David Cameron says Nigel Farage is trying to destroy the Conservative Party through Reform UK

15 June 2024, 10:55

David Cameron and Nigel Farage
David Cameron and Nigel Farage. Picture: Getty

By Charlie Duffield

Former Prime Minister David Cameron has expressed his disdain at the return of Nigel Farage in the run-up to the general election on July 4.

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But despite the challenges the party has experienced, he says he still has faith in the Conservative Party.

According to one pol, Nigel Farage's Reform party has overtaken the Conservatives for the first time, with Reform sitting at 19 per cent, ahead of the Conservatives at 18 per cent.

The Telegraph reported that senior Conservative Party figures have warned that Labour could win a huge majority if Reform is to take votes away from the Tories and split the right-wing vote.

Speaking to The Times, David Cameron said Nigel Farage is "currently trying to destroy the Conservative Party by standing for Reform."

Nigel Farage
Nigel Farage. Picture: Alamy

He went on to say: “I want to be as sure as we can that we get no Reform members of parliament and the Conservative Party can move forward.”

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Previously, Farage was instrumental in the campaign to leave the European Union, and contributed to Cameron's downfall as prime minister.

Cameron is particularly critical of Farage's "inflammatory" rhetoric on migration.

He said: “I think there’s room [in the Conservative Party] for people who care about immigration. I think there’s room for people who want to stand up for strong defence. But the other baggage you get, which can be incredibly divisive, we don’t want that.

“Don’t forget Enoch Powell stopped Britain talking about immigration for 20 to 30 years. As leader of the opposition I was the first person to make a really big speech on immigration in 2006. I know it’s too important an issue to leave on the side.”

David Cameron
David Cameron. Picture: Alamy

"What I want is robust policy and measured language. I think with these populists what you get is inflammatory language and hopeless policy.”

Referencing the Conservative's election campaign so far, he said: "It’s never easy campaigning when you’ve been in power for 14 years. But the thing I focus on is that sometimes at the end of 14 years parties can be sort of a bit short of energy and ideas.”

So far the Conservatives' manifesto pledges including reducing national insurance, reducing income tax for pensioners and compulsory national service.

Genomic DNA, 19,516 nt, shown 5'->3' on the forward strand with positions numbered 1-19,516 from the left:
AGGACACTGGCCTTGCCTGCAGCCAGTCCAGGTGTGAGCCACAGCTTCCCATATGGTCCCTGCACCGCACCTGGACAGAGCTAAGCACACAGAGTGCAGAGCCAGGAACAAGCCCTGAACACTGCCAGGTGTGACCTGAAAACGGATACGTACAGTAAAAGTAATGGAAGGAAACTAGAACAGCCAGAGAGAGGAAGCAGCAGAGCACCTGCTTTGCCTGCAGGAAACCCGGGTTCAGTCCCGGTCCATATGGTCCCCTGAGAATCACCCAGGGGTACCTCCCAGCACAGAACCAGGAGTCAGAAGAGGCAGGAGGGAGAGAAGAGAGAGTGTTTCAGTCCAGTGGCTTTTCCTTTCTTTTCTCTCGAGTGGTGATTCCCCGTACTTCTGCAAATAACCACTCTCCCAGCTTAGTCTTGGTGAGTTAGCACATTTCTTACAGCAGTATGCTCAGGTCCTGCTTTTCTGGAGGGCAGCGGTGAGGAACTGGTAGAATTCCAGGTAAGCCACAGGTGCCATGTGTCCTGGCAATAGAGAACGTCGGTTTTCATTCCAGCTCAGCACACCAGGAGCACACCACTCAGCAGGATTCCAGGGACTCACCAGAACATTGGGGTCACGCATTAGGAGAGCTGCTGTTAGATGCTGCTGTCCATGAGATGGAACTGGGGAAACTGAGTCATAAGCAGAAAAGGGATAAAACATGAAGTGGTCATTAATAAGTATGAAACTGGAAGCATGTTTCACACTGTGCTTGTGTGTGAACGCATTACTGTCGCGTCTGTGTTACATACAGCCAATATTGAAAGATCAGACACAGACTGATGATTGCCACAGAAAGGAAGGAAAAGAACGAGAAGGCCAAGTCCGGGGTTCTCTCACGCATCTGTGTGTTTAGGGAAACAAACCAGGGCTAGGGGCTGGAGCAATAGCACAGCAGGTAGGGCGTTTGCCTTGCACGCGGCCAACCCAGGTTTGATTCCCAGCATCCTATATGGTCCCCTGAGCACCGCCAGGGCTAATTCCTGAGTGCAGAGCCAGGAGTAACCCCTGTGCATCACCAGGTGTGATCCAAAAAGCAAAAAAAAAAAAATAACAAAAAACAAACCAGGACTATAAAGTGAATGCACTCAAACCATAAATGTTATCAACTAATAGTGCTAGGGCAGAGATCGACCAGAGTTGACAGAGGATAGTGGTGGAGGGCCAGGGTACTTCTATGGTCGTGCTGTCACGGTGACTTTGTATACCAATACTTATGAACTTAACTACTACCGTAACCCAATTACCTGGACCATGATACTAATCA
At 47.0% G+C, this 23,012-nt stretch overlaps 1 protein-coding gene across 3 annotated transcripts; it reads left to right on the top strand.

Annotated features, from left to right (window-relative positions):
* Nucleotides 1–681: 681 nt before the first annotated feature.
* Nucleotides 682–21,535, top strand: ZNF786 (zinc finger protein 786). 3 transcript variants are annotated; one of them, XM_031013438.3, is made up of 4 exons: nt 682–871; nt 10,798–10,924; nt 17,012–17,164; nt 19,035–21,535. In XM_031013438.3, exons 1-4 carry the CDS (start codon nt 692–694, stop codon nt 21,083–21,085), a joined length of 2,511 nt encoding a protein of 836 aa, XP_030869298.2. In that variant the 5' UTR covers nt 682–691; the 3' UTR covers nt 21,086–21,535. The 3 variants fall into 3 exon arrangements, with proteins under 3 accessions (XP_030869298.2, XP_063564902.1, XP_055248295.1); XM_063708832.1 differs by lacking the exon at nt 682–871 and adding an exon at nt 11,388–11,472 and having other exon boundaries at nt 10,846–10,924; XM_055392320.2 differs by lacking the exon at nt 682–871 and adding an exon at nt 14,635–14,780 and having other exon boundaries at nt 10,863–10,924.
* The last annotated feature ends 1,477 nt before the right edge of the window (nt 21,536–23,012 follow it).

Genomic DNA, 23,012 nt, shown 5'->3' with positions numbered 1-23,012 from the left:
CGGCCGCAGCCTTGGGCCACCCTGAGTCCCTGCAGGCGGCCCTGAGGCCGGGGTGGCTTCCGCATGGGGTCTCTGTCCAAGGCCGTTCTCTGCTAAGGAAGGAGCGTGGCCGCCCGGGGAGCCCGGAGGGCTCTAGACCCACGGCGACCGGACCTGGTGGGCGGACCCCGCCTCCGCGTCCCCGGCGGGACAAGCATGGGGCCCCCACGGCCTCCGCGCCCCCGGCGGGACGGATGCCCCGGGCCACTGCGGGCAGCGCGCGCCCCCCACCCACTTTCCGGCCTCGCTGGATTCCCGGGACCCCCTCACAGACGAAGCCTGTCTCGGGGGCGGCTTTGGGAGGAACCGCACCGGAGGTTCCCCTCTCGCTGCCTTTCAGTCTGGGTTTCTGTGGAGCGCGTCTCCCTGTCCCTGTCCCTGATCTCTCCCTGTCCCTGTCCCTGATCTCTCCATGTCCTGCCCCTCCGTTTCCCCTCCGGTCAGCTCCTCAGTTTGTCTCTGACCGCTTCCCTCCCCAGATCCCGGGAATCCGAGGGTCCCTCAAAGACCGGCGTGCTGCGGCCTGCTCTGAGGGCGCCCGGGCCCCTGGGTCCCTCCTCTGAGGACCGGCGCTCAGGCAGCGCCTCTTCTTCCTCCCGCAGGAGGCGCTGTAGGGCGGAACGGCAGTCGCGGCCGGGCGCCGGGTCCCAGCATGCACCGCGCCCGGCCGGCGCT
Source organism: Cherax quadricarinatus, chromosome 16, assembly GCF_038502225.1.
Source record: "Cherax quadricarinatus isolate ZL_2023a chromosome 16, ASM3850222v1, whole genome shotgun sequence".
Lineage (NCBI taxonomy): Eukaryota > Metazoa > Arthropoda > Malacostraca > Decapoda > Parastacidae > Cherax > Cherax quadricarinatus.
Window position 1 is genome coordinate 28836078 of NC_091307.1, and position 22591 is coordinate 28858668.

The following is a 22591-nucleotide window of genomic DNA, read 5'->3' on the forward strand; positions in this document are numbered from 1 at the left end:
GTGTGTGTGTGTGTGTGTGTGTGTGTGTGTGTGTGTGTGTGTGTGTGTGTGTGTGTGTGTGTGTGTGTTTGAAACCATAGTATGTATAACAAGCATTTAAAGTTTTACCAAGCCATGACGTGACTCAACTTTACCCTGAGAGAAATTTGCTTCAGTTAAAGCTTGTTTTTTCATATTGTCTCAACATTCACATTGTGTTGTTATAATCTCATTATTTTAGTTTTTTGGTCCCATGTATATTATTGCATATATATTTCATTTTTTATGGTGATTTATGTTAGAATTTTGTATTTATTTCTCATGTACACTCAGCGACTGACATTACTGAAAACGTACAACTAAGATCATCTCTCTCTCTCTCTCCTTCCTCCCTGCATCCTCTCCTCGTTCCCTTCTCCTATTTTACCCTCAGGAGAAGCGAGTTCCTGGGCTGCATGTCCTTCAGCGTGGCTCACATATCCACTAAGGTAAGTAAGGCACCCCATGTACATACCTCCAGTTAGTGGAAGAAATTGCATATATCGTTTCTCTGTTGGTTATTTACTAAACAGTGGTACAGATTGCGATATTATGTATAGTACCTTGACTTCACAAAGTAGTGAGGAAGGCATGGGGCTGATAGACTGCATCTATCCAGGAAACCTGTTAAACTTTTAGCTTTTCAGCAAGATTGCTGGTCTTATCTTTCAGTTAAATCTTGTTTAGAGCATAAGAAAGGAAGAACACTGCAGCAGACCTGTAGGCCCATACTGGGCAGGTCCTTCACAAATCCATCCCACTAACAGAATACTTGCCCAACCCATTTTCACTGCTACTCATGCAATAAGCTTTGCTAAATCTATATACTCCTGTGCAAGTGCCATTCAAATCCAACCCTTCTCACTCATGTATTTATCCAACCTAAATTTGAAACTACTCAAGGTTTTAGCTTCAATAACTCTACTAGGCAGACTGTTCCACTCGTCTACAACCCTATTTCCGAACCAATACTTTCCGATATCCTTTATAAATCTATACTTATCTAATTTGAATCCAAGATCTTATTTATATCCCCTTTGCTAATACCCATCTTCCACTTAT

Cameron told The Times: “I think what’s remarkable when I stand back and look at the campaign, never mind the kind of short-term ups and downs and all the rest of it — you’ve got a very energetic prime minister with a very strong top team — I would say that wouldn’t I — and a really fizzing manifesto with ideas.”

Contrarily, he thinks Sir Keir Starmer lacks a plan.

“When I look at Starmer I think he’s sitting there with his fingers crossed to please, please, please let them pass judgment on Lettucegate, three prime ministers and all the rest of it,” Cameron said.

“You’re meant to win elections on the basis of having a compelling and exciting programme. And he’s like, I haven’t got a programme, it’s not exciting. There’s nothing here apart from a bunch of spending plans that would mean higher taxes.”

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But Labour's poll lead remains - and if the Conservatives were to win, it would mean the biggest comeback in modern political history.

“I think we can win this election,” Cameron said. “Even when I was ahead in the polls in 2010, or somewhere behind in the polls in 2015, I used to say ‘can win’ rather than ‘will’ because it’s up to the public, it’s up to the country.”

The Conservative Party is attempting to warn voters not to give Labour a "super-majority' as a landslide victory could lead to a decade of Starmer in power.

But Cameron remains unconvinced. He said: “I don’t even understand what a super-majority is. There’s no such thing. There’s a winning post of 325 seats and that’s it.”

He added: "I’m a committed Conservative. I care deeply about my party, I care deeply about my country. I took proper time out after 2016 because following the referendum, I thought it was quite important not to be a commentator on what was happening.

“I am focused 100 per cent on getting a Conservative government on July 4. Time spent on asking questions about either opinion polls or election outcomes is time not spent talking about what Tony Benn [the former Labour minister] called the ishoos.”

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